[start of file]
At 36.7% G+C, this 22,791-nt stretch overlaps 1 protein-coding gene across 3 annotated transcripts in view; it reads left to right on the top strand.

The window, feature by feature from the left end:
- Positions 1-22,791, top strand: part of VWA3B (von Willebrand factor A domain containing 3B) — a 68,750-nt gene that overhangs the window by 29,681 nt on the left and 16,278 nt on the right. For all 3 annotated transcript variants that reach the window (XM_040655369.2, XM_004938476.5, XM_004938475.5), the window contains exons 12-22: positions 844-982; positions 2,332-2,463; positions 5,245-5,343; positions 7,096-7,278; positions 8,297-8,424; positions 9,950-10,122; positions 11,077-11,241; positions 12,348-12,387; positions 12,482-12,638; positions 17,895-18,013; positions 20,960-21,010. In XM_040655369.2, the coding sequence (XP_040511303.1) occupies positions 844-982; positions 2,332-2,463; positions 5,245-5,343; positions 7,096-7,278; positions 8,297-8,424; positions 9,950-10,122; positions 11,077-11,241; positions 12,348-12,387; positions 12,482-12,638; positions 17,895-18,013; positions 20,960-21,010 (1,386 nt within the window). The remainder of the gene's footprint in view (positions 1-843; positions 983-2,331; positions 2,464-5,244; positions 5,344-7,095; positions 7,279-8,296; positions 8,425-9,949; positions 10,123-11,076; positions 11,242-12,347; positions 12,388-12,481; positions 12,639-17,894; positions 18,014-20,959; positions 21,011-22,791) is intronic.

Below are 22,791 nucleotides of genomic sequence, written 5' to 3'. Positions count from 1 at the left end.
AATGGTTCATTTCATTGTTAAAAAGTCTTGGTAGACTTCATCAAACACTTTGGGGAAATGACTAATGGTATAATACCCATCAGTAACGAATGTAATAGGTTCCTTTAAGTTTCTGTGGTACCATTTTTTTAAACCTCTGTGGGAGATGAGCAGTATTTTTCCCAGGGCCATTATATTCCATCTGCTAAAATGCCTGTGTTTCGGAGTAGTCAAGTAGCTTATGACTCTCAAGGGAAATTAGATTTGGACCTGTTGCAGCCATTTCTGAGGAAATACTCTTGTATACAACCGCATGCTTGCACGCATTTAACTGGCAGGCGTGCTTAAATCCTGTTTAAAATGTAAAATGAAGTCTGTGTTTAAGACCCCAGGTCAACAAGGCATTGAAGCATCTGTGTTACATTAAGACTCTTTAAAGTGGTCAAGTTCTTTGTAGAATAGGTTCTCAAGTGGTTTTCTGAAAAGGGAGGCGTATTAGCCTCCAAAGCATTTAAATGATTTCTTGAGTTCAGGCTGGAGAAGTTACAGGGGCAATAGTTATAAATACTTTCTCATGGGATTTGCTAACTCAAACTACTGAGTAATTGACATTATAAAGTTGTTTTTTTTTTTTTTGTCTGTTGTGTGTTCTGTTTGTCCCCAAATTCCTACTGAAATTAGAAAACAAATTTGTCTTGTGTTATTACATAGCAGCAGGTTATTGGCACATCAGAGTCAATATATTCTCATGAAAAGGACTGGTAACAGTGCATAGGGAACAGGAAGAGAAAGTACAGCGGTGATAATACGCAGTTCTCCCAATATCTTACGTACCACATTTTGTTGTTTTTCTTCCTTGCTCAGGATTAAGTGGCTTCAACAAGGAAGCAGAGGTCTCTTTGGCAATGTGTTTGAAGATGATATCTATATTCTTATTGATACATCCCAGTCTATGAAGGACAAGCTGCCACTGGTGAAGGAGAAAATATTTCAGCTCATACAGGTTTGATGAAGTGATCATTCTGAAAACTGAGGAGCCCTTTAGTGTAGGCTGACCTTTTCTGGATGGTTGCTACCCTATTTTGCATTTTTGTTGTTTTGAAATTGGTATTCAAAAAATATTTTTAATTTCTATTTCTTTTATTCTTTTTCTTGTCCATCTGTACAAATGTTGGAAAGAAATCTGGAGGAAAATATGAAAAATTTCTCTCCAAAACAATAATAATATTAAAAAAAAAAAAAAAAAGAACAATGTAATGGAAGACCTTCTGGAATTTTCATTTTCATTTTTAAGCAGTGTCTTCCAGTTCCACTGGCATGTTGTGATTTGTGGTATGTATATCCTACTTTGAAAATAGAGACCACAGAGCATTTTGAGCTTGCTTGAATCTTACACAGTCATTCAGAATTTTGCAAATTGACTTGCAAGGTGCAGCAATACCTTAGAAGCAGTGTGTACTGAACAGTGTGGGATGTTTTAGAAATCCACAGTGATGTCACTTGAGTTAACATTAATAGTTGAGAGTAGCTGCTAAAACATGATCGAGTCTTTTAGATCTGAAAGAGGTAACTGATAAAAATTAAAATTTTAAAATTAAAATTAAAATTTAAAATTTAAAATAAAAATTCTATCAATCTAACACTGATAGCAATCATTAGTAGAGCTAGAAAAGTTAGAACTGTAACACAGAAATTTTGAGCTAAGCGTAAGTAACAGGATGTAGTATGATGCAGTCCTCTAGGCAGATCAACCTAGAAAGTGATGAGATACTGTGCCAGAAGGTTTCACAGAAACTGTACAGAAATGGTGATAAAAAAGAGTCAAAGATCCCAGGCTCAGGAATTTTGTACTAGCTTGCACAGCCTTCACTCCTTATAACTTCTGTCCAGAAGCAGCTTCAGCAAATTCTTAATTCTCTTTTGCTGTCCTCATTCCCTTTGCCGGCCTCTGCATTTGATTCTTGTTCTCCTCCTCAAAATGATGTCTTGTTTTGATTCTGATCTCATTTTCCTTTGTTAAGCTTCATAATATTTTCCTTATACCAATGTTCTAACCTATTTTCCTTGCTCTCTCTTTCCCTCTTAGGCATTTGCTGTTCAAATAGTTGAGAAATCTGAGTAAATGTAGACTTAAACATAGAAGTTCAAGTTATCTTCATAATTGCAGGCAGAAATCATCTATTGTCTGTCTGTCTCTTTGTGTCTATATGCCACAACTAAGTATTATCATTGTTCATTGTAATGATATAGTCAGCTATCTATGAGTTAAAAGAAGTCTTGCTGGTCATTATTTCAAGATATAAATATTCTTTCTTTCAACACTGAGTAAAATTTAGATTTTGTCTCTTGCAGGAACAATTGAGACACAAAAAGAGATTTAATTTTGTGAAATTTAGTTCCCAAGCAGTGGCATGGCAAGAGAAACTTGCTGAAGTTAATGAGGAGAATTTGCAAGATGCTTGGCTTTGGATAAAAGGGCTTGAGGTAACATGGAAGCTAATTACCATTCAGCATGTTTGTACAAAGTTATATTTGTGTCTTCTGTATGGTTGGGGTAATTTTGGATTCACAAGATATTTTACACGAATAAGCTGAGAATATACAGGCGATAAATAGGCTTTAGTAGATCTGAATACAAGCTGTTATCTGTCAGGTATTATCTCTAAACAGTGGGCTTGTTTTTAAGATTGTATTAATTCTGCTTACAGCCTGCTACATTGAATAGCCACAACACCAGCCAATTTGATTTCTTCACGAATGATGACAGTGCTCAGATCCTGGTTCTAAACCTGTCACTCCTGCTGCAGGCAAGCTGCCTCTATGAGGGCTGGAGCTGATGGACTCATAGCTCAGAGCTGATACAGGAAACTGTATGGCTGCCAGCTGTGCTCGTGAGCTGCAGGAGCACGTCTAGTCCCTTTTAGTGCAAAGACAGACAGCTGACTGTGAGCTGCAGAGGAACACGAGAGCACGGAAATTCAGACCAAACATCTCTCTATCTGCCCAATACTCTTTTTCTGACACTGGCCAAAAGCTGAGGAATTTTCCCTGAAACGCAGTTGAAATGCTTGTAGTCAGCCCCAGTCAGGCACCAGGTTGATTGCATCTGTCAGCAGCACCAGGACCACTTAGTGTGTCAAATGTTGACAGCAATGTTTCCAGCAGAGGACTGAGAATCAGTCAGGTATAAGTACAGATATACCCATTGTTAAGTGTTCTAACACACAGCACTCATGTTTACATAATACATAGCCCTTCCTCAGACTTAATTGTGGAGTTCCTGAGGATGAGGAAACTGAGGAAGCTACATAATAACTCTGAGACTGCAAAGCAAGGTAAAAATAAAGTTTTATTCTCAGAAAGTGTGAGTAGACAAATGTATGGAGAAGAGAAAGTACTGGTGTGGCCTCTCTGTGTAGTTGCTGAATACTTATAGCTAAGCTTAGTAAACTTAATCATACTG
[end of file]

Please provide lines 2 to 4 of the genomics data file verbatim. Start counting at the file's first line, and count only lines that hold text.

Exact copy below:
The window, feature by feature from the left end:
- Positions 1-22,791, top strand: part of VWA3B (von Willebrand factor A domain containing 3B) — a 68,750-nt gene that overhangs the window by 29,681 nt on the left and 16,278 nt on the right. For all 3 annotated transcript variants that reach the window (XM_040655369.2, XM_004938476.5, XM_004938475.5), the window contains exons 12-22: positions 844-982; positions 2,332-2,463; positions 5,245-5,343; positions 7,096-7,278; positions 8,297-8,424; positions 9,950-10,122; positions 11,077-11,241; positions 12,348-12,387; positions 12,482-12,638; positions 17,895-18,013; positions 20,960-21,010. In XM_040655369.2, the coding sequence (XP_040511303.1) occupies positions 844-982; positions 2,332-2,463; positions 5,245-5,343; positions 7,096-7,278; positions 8,297-8,424; positions 9,950-10,122; positions 11,077-11,241; positions 12,348-12,387; positions 12,482-12,638; positions 17,895-18,013; positions 20,960-21,010 (1,386 nt within the window). The remainder of the gene's footprint in view (positions 1-843; positions 983-2,331; positions 2,464-5,244; positions 5,344-7,095; positions 7,279-8,296; positions 8,425-9,949; positions 10,123-11,076; positions 11,242-12,347; positions 12,388-12,481; positions 12,639-17,894; positions 18,014-20,959; positions 21,011-22,791) is intronic.

Below are 22,791 nucleotides of genomic sequence, written 5' to 3'. Positions count from 1 at the left end.